Starting a SaaS company is like stepping onto a rollercoaster — thrilling, unpredictable, and sometimes downright daunting. On the saas.unbound podcast, founders open up about their personal well-being and mental health hacks, offering a glimpse into the human side of startup life. They share personal tales of facing moments of loneliness and navigating unexpected challenges. From fostering a supportive community to embracing vulnerability, see some of the tips that helped them during this unpredictable journey.

“I’m a solo founder; while I had a co-founder when I built the agency, he left the company pretty soon.

So both SaaS companies are built solo. And if you’re a solo founder, then who are you talking to about the bad things? And that’s where the community comes in—like a network, a community of similar. I found it to be very helpful.

That is the reason I co-organized SaaS Club Vienna, which doesn’t meet up as often as it could, but it’s still alive. It started like a very informal meetup of 10–15 SaaS founders here in Vienna, where we got to know each other so closely that after a while, we were very open with each other, sharing all the numbers and stuff like that. And that helps a lot because you learn that you have experienced what most of us are going through. Everyone has the same issues at one point. And knowing that and having the support of great people really helps fight the loneliness of the job.

One more thing is that it keeps it real. Social media can often make you compare your business to others, and not in a good way. At these meetups, you actually get to learn about all the ups and downs and apply the learnings to your business.”

Michael Kamleitner, /

“Mental health and resilience aspects are something that is not easy to achieve. And what was really helpful for me was to have mentors out there, founders that have gone through the same thing one or two years before I have.

I have one or two extremely close other founders that I can call up at any time of the day. We had numerous financing rounds where one of the investors, just the day before we went to the notary, said, Oh, we can actually not invest. And the whole financing round was about to explode and lead us into bankruptcy.

Luckily, we managed to cope with all these situations. So obviously, experiencing these high-stress situations allows you to develop your resilience. But I think looking for other founders in your network is extremely important. So, feel free to reach out and talk if you find yourself in this kind of situation.”

János Moldvay, Adtriba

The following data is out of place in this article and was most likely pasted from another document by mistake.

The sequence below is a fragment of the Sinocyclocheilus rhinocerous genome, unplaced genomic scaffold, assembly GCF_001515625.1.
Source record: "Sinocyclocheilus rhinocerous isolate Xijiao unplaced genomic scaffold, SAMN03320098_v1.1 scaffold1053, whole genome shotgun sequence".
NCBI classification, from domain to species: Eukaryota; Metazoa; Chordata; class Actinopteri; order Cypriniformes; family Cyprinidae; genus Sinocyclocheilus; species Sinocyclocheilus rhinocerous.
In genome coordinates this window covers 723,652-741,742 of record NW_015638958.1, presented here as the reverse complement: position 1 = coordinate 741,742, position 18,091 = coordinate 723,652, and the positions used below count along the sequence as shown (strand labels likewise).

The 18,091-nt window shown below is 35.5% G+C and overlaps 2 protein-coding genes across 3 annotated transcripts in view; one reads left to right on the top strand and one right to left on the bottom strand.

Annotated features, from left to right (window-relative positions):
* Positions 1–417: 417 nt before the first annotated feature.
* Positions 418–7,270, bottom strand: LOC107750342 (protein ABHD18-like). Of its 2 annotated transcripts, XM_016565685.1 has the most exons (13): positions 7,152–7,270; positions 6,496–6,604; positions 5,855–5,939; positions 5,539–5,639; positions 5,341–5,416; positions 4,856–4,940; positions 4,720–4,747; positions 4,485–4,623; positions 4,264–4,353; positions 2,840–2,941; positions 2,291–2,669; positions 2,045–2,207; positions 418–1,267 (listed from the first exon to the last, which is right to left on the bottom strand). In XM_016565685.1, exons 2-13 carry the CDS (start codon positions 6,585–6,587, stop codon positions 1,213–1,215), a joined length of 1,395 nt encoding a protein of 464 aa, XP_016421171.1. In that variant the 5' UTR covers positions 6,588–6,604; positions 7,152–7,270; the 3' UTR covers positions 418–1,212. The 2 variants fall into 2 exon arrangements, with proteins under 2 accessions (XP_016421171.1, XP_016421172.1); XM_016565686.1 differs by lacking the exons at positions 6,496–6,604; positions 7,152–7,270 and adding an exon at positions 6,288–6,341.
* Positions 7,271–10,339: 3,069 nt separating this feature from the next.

“I think one of the important aspects for me was that I never felt shame attached to the topic of burnout. I think this is an important mindset shift for most founders and leaders who feel that. The first mindset shift is to get rid of that shame. Burnout for me is like having back pain. You basically suffer from an injury.

So I didn’t spend too long in that situation on my own. I pretty quickly looked for help. Everybody should have somebody to talk to. And if it’s a professional who knows their stuff, that’s wonderful, right? Why not? Even if you don’t have problems, have somebody to talk to and somebody to untangle this strange thing that life is.

You don’t have to be in a burnout situation to do that, right? So I think it’s important to lower the barrier to seeking help, seeking conversations, to opening up about burnout. Because again, if we compare it to back problems, you wouldn’t hold back and feel ashamed for that, and you would probably go seek somebody to talk to about it. So I think that’s the most important thing that I got away with after having burnout.”

Tobias Günther, Entrepreneur / Writer / Mindfulness Teacher,

“My hack, to be honest, is just to do a lot of sports. Be conscious of your body, no matter what you like to do, but try to exercise daily. I think it’s pretty basic, but most people don’t do it because they think they don’t have time to work out. But open your phone, go to your phone settings, and look at your average screen time. I’m sure it’s a pretty big number.

And you can spend an hour exercising instead. You can just walk, run, go to the gym, do whatever you please, but do it.

I think it’s also the best way to get better sleep. And with good sleep, you become much happier and more energized.  It’s now becoming a hack, but I actually think it’s just like the most basic stuff on earth that we just forget about.”

Guillaume Moubèche, lempire

Entrepreneurship is not for the faint of heart. Learning about the importance of community, mentorship, and destigmatizing mental health struggles early on may save founders from disappointment. By fostering connections, embracing resilience, and breaking the silence surrounding mental health, founders can not only survive but thrive amidst the difficulties of building a business. After all, in the SaaS industry, a supportive network and a resilient mindset can make all the difference.

Check out these and other episodes of saas.unbound podcast with the “solo founder” tag to learn more about the personal journeys of founders and how they overcame their challenges.

Head of Growth,